In January 2024, CBP officially announced plans to conduct further environmental surveys of additional locations in the St. Lawrence River Basin area in response to concerns of local residents and officials. This process includes a public scoping process that CBP officials have informed me is set to begin in April 2024 wherein state and local officials can suggest alternative locations for the new facility. CBP officials have also communicated that gathering public input for the public scoping, pursuant to the National Environmental Policy Act (NEPA), which sets procedure for federal agencies to conduct environmental surveys, will be conducted by mail or email only. 

This is unwise and unacceptable. I have been involved in scores of NEPA processes around the state for many proposed projects, and public hearings are a normal, expected and beneficial part of the process. Not conducting a public hearing pursuant to the pending Supplemental Environmental Assessment is a mistake, when, in fact, doing so will only strengthen the final product. Failure to hold a public hearing would truncate full public participation in this critical siting decision, which has generated considerable concern and attention in the St. Lawrence River communities. Therefore, I strongly urge CBP to conduct an in-person public hearing to finally engage face-to-face with the community impacted by this decision, more effectively solicit and comprehend input and concerns from the community and to better educate stakeholders and the public at large of the proposed new facility, possible locations, and the process that is unfolding.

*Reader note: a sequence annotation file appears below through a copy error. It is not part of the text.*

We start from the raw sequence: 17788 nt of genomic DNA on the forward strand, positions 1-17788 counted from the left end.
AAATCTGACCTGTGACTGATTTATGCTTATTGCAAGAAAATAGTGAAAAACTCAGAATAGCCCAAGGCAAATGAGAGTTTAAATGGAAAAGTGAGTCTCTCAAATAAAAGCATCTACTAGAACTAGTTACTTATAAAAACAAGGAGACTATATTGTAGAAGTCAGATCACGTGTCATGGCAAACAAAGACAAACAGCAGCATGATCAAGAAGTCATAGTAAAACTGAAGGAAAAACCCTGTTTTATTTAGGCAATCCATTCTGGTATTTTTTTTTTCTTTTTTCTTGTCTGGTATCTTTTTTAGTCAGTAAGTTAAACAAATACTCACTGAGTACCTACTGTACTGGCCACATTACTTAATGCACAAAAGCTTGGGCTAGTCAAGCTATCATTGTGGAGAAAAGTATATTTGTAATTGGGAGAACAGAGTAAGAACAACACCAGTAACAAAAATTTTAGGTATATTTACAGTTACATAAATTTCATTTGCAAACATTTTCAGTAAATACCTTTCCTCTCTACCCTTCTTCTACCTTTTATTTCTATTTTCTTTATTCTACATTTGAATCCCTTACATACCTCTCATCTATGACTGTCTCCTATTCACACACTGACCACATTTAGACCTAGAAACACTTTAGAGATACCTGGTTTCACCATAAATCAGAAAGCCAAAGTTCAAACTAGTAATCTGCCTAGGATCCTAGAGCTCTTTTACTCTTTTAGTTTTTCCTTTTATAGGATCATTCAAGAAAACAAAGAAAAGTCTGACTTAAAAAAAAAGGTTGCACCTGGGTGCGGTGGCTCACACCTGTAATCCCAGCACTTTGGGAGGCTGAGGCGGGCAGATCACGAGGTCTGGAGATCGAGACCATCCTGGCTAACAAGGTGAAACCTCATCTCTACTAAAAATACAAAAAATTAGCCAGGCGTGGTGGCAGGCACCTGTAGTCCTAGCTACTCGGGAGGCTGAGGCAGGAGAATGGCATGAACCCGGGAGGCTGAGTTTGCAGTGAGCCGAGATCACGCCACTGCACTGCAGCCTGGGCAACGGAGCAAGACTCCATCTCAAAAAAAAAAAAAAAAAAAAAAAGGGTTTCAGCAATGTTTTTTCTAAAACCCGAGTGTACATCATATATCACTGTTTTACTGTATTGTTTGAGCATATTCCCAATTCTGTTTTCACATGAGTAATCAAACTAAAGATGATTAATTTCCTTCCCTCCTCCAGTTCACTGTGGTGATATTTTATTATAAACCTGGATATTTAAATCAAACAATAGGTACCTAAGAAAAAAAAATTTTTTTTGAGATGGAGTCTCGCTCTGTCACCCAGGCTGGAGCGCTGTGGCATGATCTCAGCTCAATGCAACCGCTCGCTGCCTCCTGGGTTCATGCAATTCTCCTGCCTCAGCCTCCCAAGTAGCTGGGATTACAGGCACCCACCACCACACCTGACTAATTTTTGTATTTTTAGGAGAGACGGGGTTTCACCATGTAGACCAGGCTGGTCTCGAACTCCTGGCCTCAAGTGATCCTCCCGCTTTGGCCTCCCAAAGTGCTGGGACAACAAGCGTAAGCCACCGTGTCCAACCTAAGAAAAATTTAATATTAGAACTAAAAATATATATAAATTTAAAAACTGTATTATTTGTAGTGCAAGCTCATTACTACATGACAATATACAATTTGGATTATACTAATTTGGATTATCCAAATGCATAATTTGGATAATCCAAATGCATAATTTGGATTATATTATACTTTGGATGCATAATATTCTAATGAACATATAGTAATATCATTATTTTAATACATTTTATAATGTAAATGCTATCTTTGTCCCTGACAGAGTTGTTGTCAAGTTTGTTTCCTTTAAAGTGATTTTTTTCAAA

While I welcome that CBP is exploring alternative sites to the original Blind Bay location chosen, I strongly urge that the agency actively engage with the community throughout this process to ensure that a harmonious siting decision is ultimately made. Public hearings are vital for fulsome public participation and transparent dialogue between CBP officials and the community regarding potential benefits and drawbacks of proposed locations. A public hearing would increase accessibility for full-time and part-time residents, especially those with limited access to technology. All perspectives must be heard and considered before a final decision is made.

I look forward to your reply and am hopeful we can soon schedule a public hearing on this vital matter.